A cap and gown, a celebratory cake, printed programs, congratulatory speeches — in many ways, it felt like a typical graduation ceremony.
But the graduate being honored on March 24 at Tillamook Youth Correctional Facility was far from typical. Stephen K. was celebrating something he achieved while incarcerated. When he first entered custody seven years ago, he had zero high school credits. Yet at this event, he was marking the completion of a bachelor of science degree in management and leadership from Portland State University.
And he’s not done. Without a break, Stephen immediately plans to begin classes through PSU toward a master’s degree in global supply chain management — making him the first Oregon Youth Authority youth to enroll in a master’s program while in close custody.
“My new tomorrow is a master’s program, a release date, and a dream that is still shrouded by the unknown, but one that I will chase relentlessly, because the truth is that right here, today, this feels great,” Stephen, 23, told the crowd in his graduation speech. (Watch his entire speech: https://youtu.be/rjZpvw2AUcA.)
When he entered adult county jail at age 16, Stephen only had sporadic home schooling from his mother. He earned his GED while in county jail, and went on to finish his high school diploma in 2012 while in OYA custody at Tillamook Youth Correctional Facility’s Trask River High School.
Stephen went on to earn his associate’s from Portland Community College through online courses, then transferred to PSU for his bachelor’s. Stephen and other OYA close-custody youth who are enrolled in college take all of their courses online using computers at their facilities.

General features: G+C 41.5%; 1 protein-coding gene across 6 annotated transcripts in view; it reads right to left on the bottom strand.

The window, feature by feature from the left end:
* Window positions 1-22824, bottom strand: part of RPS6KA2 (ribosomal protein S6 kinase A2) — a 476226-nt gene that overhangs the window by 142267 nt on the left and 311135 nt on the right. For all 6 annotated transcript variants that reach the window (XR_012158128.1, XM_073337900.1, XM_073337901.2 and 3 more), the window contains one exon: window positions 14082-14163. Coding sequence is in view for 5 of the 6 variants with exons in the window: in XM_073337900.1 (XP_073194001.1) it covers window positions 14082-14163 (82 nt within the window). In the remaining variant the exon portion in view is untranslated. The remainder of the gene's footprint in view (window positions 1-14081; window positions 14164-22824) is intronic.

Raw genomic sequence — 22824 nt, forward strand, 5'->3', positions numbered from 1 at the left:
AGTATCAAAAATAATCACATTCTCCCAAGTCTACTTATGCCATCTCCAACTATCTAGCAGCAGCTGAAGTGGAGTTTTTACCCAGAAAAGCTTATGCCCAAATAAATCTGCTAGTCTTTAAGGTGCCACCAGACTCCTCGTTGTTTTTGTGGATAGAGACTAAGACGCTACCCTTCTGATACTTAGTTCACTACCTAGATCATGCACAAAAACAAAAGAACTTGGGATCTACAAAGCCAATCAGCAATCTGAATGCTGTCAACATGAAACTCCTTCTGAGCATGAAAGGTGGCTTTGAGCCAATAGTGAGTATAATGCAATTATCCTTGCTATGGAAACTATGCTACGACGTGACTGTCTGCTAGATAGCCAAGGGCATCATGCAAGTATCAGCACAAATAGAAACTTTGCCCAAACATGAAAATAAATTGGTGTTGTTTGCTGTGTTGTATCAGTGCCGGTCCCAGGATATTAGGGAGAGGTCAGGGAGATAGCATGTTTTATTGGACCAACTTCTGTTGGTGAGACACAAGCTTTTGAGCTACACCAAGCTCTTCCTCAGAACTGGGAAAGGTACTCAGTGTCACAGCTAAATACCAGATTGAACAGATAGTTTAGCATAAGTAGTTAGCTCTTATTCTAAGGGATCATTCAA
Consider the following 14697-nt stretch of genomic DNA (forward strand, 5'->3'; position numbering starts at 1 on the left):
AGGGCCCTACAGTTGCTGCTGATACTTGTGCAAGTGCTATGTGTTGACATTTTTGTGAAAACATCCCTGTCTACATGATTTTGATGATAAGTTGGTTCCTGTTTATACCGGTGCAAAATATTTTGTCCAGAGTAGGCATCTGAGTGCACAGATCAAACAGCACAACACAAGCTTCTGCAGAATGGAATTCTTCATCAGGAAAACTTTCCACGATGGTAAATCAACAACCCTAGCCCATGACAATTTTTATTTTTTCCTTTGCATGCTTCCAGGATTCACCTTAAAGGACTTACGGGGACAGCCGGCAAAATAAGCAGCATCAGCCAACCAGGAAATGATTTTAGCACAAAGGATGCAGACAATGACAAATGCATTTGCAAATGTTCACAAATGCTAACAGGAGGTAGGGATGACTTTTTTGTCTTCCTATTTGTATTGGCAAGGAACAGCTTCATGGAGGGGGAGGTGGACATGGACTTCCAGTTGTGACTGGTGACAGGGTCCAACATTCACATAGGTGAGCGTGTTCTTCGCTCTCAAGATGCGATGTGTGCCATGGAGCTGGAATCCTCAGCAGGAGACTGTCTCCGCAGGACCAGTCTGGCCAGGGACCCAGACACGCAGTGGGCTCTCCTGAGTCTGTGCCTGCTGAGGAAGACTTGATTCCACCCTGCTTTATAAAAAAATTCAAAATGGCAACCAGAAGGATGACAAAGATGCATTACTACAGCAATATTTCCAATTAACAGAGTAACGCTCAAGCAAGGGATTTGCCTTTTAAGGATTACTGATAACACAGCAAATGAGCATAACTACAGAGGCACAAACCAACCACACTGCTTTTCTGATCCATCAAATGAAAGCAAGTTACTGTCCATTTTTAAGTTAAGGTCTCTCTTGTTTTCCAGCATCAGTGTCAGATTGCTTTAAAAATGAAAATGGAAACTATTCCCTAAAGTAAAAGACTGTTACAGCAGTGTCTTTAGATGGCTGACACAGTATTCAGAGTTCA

Several of Stephen’s mentors from PSU, whom he had never met in person because they had only interacted online, came to his graduation ceremony. Family members, current and past OYA staff, volunteers, and even some former OYA youth were also in the crowd.
Before the ceremony, Stephen pulled out a guitar — an instrument he learned to play while at OYA — and performed a song he had written. The performance was for a smaller group of well-wishers, but when it came to the larger ceremony, Stephen asked for all of the youth from Tillamook YCF and Camp Tillamook to be in attendance. He spoke directly to them in his speech.
“All of you young men out here today, I asked you to be here because whether you know it or not, you have kept me on the straight and narrow,” he told them. “Every day that I see you guys overcome your struggles, big or small, I find the courage to face my own.
“Now I have bigger dreams — a new tomorrow. I know where I’m going, and I just have to get there.”